Published: March 14, 2012 (Issue # 1699)
Pussy Riot, the Moscow-based feminist all-woman punk group notorious for its unsanctioned performance, found itself under unprecedented pressure from the Kremlin when two alleged members were arrested on the eve of the March 4 presidential election.
The two women, Nadezhda Tolokonnikova and Maria Alekhina, have been charged with criminal mischief committed by a group and face up to seven years in prison.
Despite the fact that the two women have small children and there is no evidence to suggest they present any danger, the court ruled that they should be kept in custody for two months while they wait for the trial.
The band is said to have insulted the feelings of religious people by entering the Cathedral of Christ the Savior in Moscow and performing a song called “Madonna, Drive Putin Away” there on Feb. 21, before they were ejected by the church’s security guards.
During their performances, the members of Pussy Riot wear colored balaclavas and cannot be identified from the video, which is the only evidence.
According to Pussy Riot’s press release, Tolokonnikova and Alekhina, who have gone on hunger strike to protest their imprisonment, deny belonging to Pussy Riot and taking part in the performance. Meanwhile, the group continues to receive threats via the Internet of rape and murder.
More than 2,000 believers including 23 priests were among almost 6,000 who signed a petition to Patriarch Kirill, head of the Orthodox Church, asking him to show mercy on the imprisoned women. It was delivered on Monday. On March 8, which was declared the International Day of Solidarity with Pussy Riot, a number of protests were held.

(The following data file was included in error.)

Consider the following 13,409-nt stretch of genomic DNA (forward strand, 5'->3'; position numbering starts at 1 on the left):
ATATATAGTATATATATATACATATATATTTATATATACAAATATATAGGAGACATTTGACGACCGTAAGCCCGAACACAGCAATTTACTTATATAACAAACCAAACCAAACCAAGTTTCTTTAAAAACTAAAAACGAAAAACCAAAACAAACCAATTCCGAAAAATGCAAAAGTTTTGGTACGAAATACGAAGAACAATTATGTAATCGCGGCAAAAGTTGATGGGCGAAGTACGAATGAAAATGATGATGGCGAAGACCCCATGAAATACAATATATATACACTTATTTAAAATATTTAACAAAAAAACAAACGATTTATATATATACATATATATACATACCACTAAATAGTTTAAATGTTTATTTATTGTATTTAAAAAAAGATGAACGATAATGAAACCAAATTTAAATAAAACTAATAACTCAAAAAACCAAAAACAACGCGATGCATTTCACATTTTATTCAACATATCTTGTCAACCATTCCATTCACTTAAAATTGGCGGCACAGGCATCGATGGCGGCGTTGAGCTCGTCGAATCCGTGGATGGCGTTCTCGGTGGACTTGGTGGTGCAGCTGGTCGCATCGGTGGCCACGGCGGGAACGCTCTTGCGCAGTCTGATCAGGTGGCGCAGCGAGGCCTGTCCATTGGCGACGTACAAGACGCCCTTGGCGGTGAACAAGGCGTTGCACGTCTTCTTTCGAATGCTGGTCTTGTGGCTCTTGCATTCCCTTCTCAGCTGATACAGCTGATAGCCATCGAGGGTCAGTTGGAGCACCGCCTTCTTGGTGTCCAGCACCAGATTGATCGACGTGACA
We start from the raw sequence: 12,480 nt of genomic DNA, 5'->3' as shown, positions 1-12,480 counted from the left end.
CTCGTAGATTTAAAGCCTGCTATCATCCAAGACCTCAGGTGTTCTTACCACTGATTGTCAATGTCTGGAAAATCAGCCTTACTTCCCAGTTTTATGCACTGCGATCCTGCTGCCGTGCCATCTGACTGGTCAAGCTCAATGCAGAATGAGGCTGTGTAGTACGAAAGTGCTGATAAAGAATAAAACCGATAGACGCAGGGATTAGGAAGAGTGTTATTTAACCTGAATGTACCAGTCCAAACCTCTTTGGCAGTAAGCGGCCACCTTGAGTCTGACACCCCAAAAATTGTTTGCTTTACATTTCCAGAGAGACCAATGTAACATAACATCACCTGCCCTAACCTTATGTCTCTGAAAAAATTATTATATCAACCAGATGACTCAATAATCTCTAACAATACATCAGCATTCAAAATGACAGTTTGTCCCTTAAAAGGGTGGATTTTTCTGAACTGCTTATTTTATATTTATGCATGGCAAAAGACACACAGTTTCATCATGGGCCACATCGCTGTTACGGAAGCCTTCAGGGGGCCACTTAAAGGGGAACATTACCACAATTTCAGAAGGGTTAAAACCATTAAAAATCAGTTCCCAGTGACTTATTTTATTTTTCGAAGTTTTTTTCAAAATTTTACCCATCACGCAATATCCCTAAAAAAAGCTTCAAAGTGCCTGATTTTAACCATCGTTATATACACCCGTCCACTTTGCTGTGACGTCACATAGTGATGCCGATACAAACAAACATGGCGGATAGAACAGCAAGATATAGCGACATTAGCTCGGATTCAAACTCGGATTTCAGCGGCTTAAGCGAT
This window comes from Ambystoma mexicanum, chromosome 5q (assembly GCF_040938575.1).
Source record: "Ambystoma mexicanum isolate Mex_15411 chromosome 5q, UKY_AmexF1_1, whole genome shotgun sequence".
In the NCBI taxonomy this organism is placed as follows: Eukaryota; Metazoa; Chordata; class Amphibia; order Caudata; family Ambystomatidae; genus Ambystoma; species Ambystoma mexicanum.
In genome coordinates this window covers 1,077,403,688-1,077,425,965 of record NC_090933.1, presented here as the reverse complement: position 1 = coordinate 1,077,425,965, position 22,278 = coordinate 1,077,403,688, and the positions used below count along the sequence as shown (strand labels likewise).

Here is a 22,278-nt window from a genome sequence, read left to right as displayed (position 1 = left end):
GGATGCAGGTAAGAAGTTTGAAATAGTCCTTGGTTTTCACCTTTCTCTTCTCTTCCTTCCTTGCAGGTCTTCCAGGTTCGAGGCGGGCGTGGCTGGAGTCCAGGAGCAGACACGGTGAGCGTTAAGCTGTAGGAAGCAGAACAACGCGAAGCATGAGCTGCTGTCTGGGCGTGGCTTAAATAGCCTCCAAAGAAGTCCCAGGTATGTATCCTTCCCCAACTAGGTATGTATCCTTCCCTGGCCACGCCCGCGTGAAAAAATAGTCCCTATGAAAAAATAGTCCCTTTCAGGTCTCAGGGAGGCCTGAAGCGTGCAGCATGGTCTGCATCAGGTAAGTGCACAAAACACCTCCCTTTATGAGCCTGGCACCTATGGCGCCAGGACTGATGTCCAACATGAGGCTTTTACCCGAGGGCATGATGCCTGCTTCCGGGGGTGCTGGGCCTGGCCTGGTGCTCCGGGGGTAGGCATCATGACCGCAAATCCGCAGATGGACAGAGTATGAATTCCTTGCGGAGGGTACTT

Opposition leaders Alexei Navalny and Boris Nemtsov took part in a picket near the Interior Ministry Department on that day. Yury Shevchuk, frontman of Russia’s leading rock band DDT, was among artists who spoke in support of the arrested women.
Thirty officers took part in the arrests of the two women, who were treated as if they were terrorists, while five senior investigators are working on the case, according to Pussy Riot.
Some of the investigators have admitted that the orders came “from the very top,” the group says.
Dmitry Peskov, Putin’s press secretary, admitted that his boss did not like the song.
It appears that it was no coincidence that the arrests took place on March 3 — the day before the voting, which was marked by large-scale violations in favor of Putin — with the aim of scaring protesters and dissenting artists.
The feelings of believers are merely being used as a pretext for political repression.
Novaya Gazeta reported this week that the alleged band members had been offered immediate release by Channel One television in exchange for an on-air apology on a popular talk show, which is chillingly reminiscent of Stalin’s 1930s show trials and dissidents’ television repentances of the 1970s and 1980s.
Free Pussy Riot!